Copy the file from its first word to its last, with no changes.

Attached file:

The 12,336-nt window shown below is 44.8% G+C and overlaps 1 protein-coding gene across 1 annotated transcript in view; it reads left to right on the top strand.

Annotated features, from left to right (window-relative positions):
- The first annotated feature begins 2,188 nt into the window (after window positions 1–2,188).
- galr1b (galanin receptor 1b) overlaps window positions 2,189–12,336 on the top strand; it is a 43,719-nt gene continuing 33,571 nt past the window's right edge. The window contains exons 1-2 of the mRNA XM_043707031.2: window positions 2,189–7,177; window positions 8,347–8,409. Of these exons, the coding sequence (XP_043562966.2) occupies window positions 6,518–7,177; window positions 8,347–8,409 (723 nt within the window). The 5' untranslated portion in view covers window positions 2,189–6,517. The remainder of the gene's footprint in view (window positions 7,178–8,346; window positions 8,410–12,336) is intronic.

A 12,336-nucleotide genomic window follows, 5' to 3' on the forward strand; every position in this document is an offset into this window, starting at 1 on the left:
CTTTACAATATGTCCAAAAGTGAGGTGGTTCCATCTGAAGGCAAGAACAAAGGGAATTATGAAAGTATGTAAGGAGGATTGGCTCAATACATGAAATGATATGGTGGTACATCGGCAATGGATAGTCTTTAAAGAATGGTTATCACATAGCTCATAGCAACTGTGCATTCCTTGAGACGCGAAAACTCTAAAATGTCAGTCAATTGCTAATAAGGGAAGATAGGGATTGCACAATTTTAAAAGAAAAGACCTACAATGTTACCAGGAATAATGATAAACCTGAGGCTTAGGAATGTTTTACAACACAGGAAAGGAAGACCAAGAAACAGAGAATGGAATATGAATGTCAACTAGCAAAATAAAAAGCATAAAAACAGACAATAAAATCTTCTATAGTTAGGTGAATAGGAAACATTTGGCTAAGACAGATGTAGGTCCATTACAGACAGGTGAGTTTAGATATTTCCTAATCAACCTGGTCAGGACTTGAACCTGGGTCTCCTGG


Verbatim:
The 12,336-nt window shown below is 44.8% G+C and overlaps 1 protein-coding gene across 1 annotated transcript in view; it reads left to right on the top strand.

Annotated features, from left to right (window-relative positions):
- The first annotated feature begins 2,188 nt into the window (after window positions 1–2,188).
- galr1b (galanin receptor 1b) overlaps window positions 2,189–12,336 on the top strand; it is a 43,719-nt gene continuing 33,571 nt past the window's right edge. The window contains exons 1-2 of the mRNA XM_043707031.2: window positions 2,189–7,177; window positions 8,347–8,409. Of these exons, the coding sequence (XP_043562966.2) occupies window positions 6,518–7,177; window positions 8,347–8,409 (723 nt within the window). The 5' untranslated portion in view covers window positions 2,189–6,517. The remainder of the gene's footprint in view (window positions 7,178–8,346; window positions 8,410–12,336) is intronic.

A 12,336-nucleotide genomic window follows, 5' to 3' on the forward strand; every position in this document is an offset into this window, starting at 1 on the left:
CTTTACAATATGTCCAAAAGTGAGGTGGTTCCATCTGAAGGCAAGAACAAAGGGAATTATGAAAGTATGTAAGGAGGATTGGCTCAATACATGAAATGATATGGTGGTACATCGGCAATGGATAGTCTTTAAAGAATGGTTATCACATAGCTCATAGCAACTGTGCATTCCTTGAGACGCGAAAACTCTAAAATGTCAGTCAATTGCTAATAAGGGAAGATAGGGATTGCACAATTTTAAAAGAAAAGACCTACAATGTTACCAGGAATAATGATAAACCTGAGGCTTAGGAATGTTTTACAACACAGGAAAGGAAGACCAAGAAACAGAGAATGGAATATGAATGTCAACTAGCAAAATAAAAAGCATAAAAACAGACAATAAAATCTTCTATAGTTAGGTGAATAGGAAACATTTGGCTAAGACAGATGTAGGTCCATTACAGACAGGTGAGTTTAGATATTTCCTAATCAACCTGGTCAGGACTTGAACCTGGGTCTCCTGG